To a mixture of 28 g. of p-cyclodextrin and 70 m1. of acrylonitrile at 50 C. was added dropwise with stirring 10 ml. of 2% sodium hydroxide solution. It was stirred for minutes at 50 C. and then for 24 hours at 25 C. Petroleum ether was added. The gummy product was separated, washed with petroleum ether, and dissolved in acetone. Addition of petroleum ether to the acetone solution reprecipitated the product. The yield of white powder was 29 g. Nitrogen analysis of 9.04% corresponds to a D.S. of 1.2.

EXAMPLE 3 Cyanoethyl ether of cyclodextrin (higher D.S.)

To 70 ml. of acrylonitrile at 55 C was added 40 g. of the product from Example 1. The mixture was stirred while 10 ml. of 3% sodium hydroxide solution was added dropwise. Stirring was continued for 2 hours at 55 60 C. before the mixture was left at room temperature for 5 days. The solid all dissolved to give a yellow viscous solution. Petroleum ether was added to precipitate the product. This was washed with petroleum ether and dissolved in chloroform. A solid separated when the solution was stirred into a large volume of methanol. The solid was ground under methanol and dried in vacuo at 70 C. to give 48.6 g. of product containing 12.6% nitrogen corresponding to a D.S. of 2.8. Crystallization from boiling methanol gave a white solid, MP. 121-125 C.

EXAMPLE 4 Carbamoylethyl ether of cyclodextrin (lower D.S.)

To a mixture of 113 g. of fi-cyclodextrin and 75 ml. of 20% sodium hydroxide solution was added 50 g. of acrylamide with stirring. The mixture was stirred at 50-60 C. for 18 hours before the pH was adjusted to 6.5 with 2 N hydrochloric acid. When the mixture was stirred into a large volume of methanol the product s01idi fied. It was ground under methanol and dried to give 87 g. of white product. Analysis indicated 1.98% nitrogen corresponding to a D.S. 0.25.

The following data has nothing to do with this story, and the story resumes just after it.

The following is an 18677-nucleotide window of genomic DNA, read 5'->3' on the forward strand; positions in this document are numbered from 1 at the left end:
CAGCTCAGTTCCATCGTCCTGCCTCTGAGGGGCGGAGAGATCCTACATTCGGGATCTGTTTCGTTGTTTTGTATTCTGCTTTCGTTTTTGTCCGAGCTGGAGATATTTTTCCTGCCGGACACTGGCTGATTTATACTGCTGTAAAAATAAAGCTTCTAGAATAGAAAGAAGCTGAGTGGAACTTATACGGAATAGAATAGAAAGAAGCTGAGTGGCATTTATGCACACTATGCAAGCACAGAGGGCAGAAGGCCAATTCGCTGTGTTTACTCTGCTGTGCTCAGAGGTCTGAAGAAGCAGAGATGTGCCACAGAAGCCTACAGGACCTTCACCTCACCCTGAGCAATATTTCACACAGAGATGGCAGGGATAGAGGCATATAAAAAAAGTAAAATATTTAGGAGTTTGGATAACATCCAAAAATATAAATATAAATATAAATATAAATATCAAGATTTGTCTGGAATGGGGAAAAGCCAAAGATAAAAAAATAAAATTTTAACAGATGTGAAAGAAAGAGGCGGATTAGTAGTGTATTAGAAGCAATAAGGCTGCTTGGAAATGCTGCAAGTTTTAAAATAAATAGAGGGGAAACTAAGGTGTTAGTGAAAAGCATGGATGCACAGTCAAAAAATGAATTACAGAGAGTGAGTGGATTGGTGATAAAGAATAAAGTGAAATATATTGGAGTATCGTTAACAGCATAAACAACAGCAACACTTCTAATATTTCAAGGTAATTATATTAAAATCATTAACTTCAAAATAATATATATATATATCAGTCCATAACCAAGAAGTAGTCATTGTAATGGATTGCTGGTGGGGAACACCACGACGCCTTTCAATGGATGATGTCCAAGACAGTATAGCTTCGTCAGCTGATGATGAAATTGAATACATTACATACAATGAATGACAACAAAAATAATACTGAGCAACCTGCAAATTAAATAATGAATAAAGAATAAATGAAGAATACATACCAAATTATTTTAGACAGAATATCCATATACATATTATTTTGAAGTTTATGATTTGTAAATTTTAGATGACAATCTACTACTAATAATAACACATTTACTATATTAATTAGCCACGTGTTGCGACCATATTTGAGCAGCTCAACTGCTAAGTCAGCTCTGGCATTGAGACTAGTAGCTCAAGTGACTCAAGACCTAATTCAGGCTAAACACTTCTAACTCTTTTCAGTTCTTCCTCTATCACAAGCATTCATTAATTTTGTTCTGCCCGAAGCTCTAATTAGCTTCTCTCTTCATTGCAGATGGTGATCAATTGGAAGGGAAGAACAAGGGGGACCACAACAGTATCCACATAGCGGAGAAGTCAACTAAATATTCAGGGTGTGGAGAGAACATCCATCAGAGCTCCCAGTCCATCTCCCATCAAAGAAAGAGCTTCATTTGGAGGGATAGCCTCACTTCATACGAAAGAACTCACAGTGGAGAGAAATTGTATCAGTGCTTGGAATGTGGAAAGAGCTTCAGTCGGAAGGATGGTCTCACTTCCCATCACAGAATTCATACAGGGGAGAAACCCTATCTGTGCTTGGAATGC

EXAMPLE 5 Carbamoylethyl ether of cyclodextrin (intermediate D.S.)

The procedure of Example 4 was followed using 28 g of it-cyclodextrin, 45 g. of acrylamide and 50 ml. of 40% benzyltrimethyl ammonium hydroxide solution. The yield of product containing 6.68% nitrogen corresponding to a D.S. of 1.08 was 21 g.

EXAMPLE 6 Acetylethylether of cyclodextrin A slurry of 59 g. of fi-cyclodextrin in ml. of water was adjusted to pH 10.0 with 2 N sodium hydroxide. The 49 g. of methyl vinyl ketone was added slowly with stirring and the mixture was stirred at 50 C. for 18 hours. The product separated as the mixture was poured into acetone. It was separated and washed thoroughly with acetone and ether. Yield of product was 41 g. The oxime, which was prepared by the method reported by Rochas and Gavet, Bull. Inst. Textile France, 19 (1960), contained 3.35% N. This corresponds to a D.S. of 0.46.

EXAMPLE 7 Cyanoethyl ether of a-cyclodextrin The procedure of Example 3 was followed using 9.7 g. of tat-cyclodextrin, 20 ml. of acrylonitrile and 3 ml. of 3% sodium hydroxide solution. The gummy product obtained by petroleum ether precipitation became solid after stirring under acetone and petroleum ether mixtures. The product, 12 g., contained 4.76% N which corresponds to a D.S. of 0.6.